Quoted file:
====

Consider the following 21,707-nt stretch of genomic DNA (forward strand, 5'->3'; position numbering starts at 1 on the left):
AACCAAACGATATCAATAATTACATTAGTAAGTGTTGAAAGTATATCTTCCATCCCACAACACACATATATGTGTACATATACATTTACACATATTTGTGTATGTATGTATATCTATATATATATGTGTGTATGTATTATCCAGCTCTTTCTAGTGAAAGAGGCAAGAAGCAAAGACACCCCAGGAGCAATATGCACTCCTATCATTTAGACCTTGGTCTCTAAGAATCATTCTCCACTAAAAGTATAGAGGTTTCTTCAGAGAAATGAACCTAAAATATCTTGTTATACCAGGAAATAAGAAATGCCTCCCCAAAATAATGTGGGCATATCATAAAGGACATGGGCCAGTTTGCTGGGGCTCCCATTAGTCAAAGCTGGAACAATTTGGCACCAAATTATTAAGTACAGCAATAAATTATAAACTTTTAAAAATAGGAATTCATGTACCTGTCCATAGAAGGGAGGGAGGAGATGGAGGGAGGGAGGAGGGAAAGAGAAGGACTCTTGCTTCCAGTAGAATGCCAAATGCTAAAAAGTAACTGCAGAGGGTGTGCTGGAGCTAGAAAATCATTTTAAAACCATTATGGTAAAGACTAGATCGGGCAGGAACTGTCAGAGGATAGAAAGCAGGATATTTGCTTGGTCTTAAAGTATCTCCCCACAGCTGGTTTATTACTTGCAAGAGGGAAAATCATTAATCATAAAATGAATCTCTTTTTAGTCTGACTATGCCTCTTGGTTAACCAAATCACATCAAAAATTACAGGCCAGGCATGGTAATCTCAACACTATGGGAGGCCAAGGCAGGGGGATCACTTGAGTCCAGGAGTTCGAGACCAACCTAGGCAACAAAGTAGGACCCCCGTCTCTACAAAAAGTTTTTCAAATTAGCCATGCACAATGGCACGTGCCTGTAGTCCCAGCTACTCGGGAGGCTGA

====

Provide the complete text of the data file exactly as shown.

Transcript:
Consider the following 21,707-nt stretch of genomic DNA (forward strand, 5'->3'; position numbering starts at 1 on the left):
AACCAAACGATATCAATAATTACATTAGTAAGTGTTGAAAGTATATCTTCCATCCCACAACACACATATATGTGTACATATACATTTACACATATTTGTGTATGTATGTATATCTATATATATATGTGTGTATGTATTATCCAGCTCTTTCTAGTGAAAGAGGCAAGAAGCAAAGACACCCCAGGAGCAATATGCACTCCTATCATTTAGACCTTGGTCTCTAAGAATCATTCTCCACTAAAAGTATAGAGGTTTCTTCAGAGAAATGAACCTAAAATATCTTGTTATACCAGGAAATAAGAAATGCCTCCCCAAAATAATGTGGGCATATCATAAAGGACATGGGCCAGTTTGCTGGGGCTCCCATTAGTCAAAGCTGGAACAATTTGGCACCAAATTATTAAGTACAGCAATAAATTATAAACTTTTAAAAATAGGAATTCATGTACCTGTCCATAGAAGGGAGGGAGGAGATGGAGGGAGGGAGGAGGGAAAGAGAAGGACTCTTGCTTCCAGTAGAATGCCAAATGCTAAAAAGTAACTGCAGAGGGTGTGCTGGAGCTAGAAAATCATTTTAAAACCATTATGGTAAAGACTAGATCGGGCAGGAACTGTCAGAGGATAGAAAGCAGGATATTTGCTTGGTCTTAAAGTATCTCCCCACAGCTGGTTTATTACTTGCAAGAGGGAAAATCATTAATCATAAAATGAATCTCTTTTTAGTCTGACTATGCCTCTTGGTTAACCAAATCACATCAAAAATTACAGGCCAGGCATGGTAATCTCAACACTATGGGAGGCCAAGGCAGGGGGATCACTTGAGTCCAGGAGTTCGAGACCAACCTAGGCAACAAAGTAGGACCCCCGTCTCTACAAAAAGTTTTTCAAATTAGCCATGCACAATGGCACGTGCCTGTAGTCCCAGCTACTCGGGAGGCTGA